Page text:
• Referring now to FIG. 3, a particular example of the detection of blocks of code within a larger body of source code will be described. As mentioned above, the example of FIG. 3 is discussed in the context of detecting known code libraries within web page source code to improve the efficiency of generating polymorphic transformations of the web page source code for the purpose of impeding automated cyber-attacks. It should also be noted that the example of FIG. 3 could be implemented in a variety of ways including, for instance, integrated with the operation of a network appliance such as, for example, appliance 120 described above. Alternatively, code detection as described herein might be implemented in another device (e.g., integrated with the originating server or at an intermediate device such as a load balancer) or be distributed among multiple devices.
  • Source code is received from a server in response to a request from a client (300). The source code could include components in a wide variety of languages including, for example, JavaScript, CoffeeScript, TypeScript, Dart, Cascading Style Sheets (CSS), Hypertext Markup Language (html), C, C++, Python, PHP: Hypertext Preprocessor, Perl, Visual Basic Script, etc. The source code could also be associated with a number of objects including, for example, an executable program. For the sake of clarity and brevity, the specific implementations discussed in this document will focus on source code associated with a web page. However, it will be understood that the described techniques are not so limited.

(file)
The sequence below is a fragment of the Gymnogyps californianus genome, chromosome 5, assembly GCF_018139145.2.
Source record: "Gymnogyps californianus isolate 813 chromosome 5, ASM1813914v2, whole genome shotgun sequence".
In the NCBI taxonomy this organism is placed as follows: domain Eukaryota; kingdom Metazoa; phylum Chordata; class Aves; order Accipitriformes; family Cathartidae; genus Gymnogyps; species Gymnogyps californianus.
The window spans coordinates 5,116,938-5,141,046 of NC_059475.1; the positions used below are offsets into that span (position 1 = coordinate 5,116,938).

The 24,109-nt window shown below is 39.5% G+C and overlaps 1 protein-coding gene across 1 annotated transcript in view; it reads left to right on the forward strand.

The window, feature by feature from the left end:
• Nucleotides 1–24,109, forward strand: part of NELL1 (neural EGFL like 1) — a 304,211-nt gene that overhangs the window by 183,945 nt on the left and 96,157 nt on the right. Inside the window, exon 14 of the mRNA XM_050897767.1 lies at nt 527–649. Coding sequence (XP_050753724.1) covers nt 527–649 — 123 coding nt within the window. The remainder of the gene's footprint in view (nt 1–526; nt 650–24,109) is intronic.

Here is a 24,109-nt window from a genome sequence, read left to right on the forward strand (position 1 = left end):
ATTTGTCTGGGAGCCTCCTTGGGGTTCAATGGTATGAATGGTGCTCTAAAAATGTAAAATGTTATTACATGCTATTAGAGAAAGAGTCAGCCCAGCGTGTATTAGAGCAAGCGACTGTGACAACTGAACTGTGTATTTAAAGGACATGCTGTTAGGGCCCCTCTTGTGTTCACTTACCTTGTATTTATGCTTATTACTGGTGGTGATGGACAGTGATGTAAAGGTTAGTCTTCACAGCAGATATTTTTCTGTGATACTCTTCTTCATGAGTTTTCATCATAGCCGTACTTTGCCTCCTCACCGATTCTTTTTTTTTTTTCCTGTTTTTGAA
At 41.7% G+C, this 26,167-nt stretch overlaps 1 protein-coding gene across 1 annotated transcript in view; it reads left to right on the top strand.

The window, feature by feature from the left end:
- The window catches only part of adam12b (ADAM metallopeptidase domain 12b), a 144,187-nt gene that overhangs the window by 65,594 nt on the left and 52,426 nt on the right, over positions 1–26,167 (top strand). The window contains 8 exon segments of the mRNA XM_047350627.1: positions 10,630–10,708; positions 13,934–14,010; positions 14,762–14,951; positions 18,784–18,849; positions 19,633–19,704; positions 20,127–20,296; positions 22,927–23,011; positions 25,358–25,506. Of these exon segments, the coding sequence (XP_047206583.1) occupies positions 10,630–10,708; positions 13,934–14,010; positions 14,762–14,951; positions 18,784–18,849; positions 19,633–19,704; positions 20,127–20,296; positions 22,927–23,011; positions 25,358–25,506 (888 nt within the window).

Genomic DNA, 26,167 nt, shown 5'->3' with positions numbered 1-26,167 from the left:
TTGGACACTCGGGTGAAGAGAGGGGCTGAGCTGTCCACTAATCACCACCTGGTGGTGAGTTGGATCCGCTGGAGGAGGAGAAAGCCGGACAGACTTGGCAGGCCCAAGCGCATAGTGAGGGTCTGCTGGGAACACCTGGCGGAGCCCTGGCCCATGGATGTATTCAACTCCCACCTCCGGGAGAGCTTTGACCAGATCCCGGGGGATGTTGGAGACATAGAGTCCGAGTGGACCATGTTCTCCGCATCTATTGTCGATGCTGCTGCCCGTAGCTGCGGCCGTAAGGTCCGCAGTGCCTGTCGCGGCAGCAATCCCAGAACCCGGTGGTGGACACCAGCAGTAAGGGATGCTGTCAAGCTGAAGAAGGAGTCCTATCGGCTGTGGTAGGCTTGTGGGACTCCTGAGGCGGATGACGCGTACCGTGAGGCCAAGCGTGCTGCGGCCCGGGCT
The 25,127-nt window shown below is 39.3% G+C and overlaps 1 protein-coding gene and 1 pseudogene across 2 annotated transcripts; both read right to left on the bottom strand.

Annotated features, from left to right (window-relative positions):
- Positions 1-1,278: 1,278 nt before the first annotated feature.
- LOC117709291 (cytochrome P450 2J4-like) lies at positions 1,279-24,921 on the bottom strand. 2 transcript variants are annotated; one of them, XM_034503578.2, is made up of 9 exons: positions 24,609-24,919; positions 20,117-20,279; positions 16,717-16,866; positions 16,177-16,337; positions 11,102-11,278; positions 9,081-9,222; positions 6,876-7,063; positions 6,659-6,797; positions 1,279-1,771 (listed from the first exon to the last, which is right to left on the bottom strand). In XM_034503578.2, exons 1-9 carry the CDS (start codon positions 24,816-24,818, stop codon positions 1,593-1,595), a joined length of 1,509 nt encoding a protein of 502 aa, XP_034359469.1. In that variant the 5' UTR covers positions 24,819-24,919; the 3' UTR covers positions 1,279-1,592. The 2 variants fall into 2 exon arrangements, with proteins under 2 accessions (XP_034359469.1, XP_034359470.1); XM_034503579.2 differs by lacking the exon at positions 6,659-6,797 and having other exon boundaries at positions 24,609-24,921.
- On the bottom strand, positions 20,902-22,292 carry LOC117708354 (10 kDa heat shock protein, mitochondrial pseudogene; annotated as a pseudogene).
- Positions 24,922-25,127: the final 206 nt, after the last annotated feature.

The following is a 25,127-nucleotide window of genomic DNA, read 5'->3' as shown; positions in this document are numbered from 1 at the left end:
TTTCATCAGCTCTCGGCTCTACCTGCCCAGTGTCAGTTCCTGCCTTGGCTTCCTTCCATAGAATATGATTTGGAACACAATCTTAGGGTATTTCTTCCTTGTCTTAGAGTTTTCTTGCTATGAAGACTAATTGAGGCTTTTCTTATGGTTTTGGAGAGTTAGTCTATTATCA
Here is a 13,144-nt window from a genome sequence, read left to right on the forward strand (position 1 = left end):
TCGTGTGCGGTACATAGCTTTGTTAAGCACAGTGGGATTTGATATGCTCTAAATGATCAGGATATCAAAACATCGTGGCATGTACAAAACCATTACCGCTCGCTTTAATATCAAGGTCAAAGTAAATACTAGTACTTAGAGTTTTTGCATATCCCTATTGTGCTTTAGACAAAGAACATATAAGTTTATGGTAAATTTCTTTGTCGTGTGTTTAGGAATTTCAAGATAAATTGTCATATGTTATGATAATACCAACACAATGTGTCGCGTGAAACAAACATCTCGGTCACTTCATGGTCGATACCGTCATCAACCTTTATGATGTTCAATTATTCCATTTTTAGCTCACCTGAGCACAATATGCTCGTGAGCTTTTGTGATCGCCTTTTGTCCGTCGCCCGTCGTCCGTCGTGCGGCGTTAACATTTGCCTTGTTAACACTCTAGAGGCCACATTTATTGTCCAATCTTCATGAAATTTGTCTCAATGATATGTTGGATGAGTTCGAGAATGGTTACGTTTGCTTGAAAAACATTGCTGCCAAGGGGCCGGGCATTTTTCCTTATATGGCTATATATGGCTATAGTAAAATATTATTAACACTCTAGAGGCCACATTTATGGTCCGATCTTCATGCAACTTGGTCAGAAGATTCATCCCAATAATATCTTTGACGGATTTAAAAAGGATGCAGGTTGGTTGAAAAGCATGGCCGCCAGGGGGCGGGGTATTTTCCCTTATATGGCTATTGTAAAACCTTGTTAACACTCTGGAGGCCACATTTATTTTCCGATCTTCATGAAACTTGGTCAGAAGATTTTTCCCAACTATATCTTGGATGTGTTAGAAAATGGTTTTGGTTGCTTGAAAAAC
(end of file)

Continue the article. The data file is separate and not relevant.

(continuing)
• A set of tokens is generated based on the source code (304). Tokenization is a broadly defined process. For instance, tokenization might include breaking up the source code into recognized words, whitespace, and punctuation, and including the whitespace and punctuation in the set of tokens. In another scenario, whitespace and punctuation may not be included. An example of tokenization is provided in FIG. 4. Source code 400 is broken into tokens 402-424. In this example, the tokens include all elements of the source code including whitespace and punctuation.
  • Any number of tokens, including zero, might be removed from the set of tokens to produce a subset of tokens (308). For example, in the context of web page code, some of the removed tokens might be associated with one or more portions of the source code that are unnecessary for processing of the source code by a browser. Tokens might also be removed such that the subset of tokens is sufficient, but no greater in size than necessary, to uniquely identify the various blocks of code within the source code. In other situations, a greater number of tokens may be removed such that various blocks within the source code may no longer be completely uniquely identifiable but are still sufficiently likely to be correctly identified based on the remaining subset of tokens.